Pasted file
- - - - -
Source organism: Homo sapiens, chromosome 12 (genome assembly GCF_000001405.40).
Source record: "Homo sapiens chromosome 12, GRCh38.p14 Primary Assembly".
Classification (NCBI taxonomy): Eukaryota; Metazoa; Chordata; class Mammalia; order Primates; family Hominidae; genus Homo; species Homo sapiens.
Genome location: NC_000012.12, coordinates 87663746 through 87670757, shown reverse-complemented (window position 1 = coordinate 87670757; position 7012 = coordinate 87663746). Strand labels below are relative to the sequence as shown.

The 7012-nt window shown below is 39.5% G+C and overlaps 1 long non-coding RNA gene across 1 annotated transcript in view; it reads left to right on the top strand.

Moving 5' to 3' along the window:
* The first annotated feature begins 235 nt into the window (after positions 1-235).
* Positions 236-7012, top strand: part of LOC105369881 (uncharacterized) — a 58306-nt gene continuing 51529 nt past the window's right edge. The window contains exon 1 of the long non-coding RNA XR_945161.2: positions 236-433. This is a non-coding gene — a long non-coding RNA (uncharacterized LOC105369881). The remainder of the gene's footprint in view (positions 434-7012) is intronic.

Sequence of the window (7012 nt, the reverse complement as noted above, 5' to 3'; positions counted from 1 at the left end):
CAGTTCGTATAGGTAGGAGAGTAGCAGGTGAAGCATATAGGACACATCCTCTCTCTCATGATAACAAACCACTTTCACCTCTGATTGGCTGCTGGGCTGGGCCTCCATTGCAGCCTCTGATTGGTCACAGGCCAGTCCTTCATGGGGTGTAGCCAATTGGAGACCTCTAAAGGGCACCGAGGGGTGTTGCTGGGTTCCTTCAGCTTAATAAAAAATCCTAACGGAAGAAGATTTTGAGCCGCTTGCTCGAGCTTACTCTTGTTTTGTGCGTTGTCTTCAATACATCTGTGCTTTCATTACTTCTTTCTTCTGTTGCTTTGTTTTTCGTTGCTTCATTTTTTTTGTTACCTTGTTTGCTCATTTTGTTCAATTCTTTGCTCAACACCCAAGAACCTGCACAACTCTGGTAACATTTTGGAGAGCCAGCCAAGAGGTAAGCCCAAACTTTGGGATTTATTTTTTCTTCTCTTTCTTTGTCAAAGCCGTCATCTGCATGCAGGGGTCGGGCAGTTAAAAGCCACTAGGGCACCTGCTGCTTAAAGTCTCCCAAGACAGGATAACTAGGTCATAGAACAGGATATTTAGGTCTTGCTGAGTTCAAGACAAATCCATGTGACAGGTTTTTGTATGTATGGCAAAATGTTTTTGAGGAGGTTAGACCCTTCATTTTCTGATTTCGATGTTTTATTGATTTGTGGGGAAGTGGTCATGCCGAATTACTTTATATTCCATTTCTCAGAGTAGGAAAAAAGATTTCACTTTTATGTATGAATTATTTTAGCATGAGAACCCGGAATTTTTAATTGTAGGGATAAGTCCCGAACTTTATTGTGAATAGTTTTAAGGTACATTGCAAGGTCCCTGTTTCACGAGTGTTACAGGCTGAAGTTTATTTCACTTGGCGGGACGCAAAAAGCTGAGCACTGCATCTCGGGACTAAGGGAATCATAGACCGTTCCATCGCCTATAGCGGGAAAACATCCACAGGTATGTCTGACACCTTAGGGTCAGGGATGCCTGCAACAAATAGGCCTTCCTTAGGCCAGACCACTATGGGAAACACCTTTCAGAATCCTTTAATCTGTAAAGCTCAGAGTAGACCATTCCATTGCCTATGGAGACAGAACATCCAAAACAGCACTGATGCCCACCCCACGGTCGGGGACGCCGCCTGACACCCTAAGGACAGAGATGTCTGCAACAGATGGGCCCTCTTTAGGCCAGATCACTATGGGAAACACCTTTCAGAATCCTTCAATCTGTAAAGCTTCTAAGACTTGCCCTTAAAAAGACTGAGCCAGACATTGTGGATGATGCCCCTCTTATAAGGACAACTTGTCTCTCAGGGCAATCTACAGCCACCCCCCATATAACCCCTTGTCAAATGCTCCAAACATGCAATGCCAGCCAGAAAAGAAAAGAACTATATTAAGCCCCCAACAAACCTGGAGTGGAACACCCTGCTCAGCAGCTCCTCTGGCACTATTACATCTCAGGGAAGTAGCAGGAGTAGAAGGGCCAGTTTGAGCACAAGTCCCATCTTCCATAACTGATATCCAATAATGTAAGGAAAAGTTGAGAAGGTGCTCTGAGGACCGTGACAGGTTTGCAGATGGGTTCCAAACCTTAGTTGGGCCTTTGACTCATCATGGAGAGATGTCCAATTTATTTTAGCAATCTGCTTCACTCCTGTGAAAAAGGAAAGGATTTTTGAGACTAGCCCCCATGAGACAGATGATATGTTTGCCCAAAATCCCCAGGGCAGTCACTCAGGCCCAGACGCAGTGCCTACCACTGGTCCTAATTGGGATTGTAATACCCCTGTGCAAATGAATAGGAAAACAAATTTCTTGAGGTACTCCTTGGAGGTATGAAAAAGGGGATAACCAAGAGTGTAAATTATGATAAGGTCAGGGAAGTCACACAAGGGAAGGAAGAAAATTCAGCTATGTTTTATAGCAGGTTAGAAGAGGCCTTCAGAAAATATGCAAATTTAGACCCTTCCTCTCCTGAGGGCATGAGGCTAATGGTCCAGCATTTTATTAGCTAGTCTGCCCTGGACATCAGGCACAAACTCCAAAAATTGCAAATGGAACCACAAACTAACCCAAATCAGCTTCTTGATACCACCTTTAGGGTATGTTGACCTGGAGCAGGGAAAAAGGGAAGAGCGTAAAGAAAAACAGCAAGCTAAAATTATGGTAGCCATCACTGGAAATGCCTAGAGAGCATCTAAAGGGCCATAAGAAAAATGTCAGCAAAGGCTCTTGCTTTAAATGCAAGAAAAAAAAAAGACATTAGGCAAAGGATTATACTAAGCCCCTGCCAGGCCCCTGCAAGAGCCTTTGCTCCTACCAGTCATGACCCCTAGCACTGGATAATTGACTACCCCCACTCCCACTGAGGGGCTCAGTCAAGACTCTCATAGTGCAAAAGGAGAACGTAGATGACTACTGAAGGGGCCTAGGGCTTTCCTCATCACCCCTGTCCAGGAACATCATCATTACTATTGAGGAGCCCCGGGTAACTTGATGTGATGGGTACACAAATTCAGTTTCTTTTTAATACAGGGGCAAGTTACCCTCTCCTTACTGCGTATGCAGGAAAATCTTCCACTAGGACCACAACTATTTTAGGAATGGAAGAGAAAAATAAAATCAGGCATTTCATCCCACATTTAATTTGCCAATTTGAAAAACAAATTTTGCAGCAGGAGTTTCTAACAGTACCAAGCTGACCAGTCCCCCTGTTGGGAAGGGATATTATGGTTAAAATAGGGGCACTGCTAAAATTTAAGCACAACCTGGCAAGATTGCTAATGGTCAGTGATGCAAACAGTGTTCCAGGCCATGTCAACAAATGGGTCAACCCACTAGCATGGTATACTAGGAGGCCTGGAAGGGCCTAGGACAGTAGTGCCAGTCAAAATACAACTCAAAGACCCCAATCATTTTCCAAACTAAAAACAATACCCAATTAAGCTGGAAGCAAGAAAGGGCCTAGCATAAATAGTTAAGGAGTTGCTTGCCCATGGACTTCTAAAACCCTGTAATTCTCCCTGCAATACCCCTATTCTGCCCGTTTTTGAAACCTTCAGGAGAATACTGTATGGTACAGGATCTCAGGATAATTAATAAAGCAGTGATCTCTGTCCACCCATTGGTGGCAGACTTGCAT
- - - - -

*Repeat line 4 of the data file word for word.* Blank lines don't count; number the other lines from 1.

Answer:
Genome location: NC_000012.12, coordinates 87663746 through 87670757, shown reverse-complemented (window position 1 = coordinate 87670757; position 7012 = coordinate 87663746). Strand labels below are relative to the sequence as shown.